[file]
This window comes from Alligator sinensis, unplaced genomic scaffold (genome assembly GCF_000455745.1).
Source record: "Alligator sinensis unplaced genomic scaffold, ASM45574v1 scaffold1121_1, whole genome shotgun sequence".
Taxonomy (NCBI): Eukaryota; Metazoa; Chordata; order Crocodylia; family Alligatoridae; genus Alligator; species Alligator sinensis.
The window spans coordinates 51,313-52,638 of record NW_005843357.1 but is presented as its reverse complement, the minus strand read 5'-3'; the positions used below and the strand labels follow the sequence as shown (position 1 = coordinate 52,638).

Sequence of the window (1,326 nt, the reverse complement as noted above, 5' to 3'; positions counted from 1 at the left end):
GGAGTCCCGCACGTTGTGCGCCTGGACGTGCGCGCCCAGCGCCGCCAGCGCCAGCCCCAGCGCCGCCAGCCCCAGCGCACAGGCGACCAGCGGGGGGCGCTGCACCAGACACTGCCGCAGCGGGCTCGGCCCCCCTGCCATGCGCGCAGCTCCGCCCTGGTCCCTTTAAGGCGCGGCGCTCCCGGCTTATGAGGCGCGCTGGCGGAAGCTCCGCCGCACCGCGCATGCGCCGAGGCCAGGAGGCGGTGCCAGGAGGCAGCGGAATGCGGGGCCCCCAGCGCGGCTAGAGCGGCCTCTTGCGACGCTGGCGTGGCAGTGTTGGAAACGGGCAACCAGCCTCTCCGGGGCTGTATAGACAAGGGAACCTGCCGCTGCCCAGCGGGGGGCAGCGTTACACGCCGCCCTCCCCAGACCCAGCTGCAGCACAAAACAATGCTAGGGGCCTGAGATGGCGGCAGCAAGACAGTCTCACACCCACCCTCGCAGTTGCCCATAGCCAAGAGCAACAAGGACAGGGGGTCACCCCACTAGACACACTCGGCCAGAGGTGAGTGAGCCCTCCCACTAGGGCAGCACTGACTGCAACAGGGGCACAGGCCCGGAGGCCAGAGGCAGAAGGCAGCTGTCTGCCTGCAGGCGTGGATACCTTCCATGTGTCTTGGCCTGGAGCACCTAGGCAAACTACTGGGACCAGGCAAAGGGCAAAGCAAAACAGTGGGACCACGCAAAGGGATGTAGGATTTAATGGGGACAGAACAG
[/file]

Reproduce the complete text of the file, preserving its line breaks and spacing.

This window comes from Alligator sinensis, unplaced genomic scaffold (genome assembly GCF_000455745.1).
Source record: "Alligator sinensis unplaced genomic scaffold, ASM45574v1 scaffold1121_1, whole genome shotgun sequence".
Taxonomy (NCBI): Eukaryota; Metazoa; Chordata; order Crocodylia; family Alligatoridae; genus Alligator; species Alligator sinensis.
The window spans coordinates 51,313-52,638 of record NW_005843357.1 but is presented as its reverse complement, the minus strand read 5'-3'; the positions used below and the strand labels follow the sequence as shown (position 1 = coordinate 52,638).

Sequence of the window (1,326 nt, the reverse complement as noted above, 5' to 3'; positions counted from 1 at the left end):
GGAGTCCCGCACGTTGTGCGCCTGGACGTGCGCGCCCAGCGCCGCCAGCGCCAGCCCCAGCGCCGCCAGCCCCAGCGCACAGGCGACCAGCGGGGGGCGCTGCACCAGACACTGCCGCAGCGGGCTCGGCCCCCCTGCCATGCGCGCAGCTCCGCCCTGGTCCCTTTAAGGCGCGGCGCTCCCGGCTTATGAGGCGCGCTGGCGGAAGCTCCGCCGCACCGCGCATGCGCCGAGGCCAGGAGGCGGTGCCAGGAGGCAGCGGAATGCGGGGCCCCCAGCGCGGCTAGAGCGGCCTCTTGCGACGCTGGCGTGGCAGTGTTGGAAACGGGCAACCAGCCTCTCCGGGGCTGTATAGACAAGGGAACCTGCCGCTGCCCAGCGGGGGGCAGCGTTACACGCCGCCCTCCCCAGACCCAGCTGCAGCACAAAACAATGCTAGGGGCCTGAGATGGCGGCAGCAAGACAGTCTCACACCCACCCTCGCAGTTGCCCATAGCCAAGAGCAACAAGGACAGGGGGTCACCCCACTAGACACACTCGGCCAGAGGTGAGTGAGCCCTCCCACTAGGGCAGCACTGACTGCAACAGGGGCACAGGCCCGGAGGCCAGAGGCAGAAGGCAGCTGTCTGCCTGCAGGCGTGGATACCTTCCATGTGTCTTGGCCTGGAGCACCTAGGCAAACTACTGGGACCAGGCAAAGGGCAAAGCAAAACAGTGGGACCACGCAAAGGGATGTAGGATTTAATGGGGACAGAACAG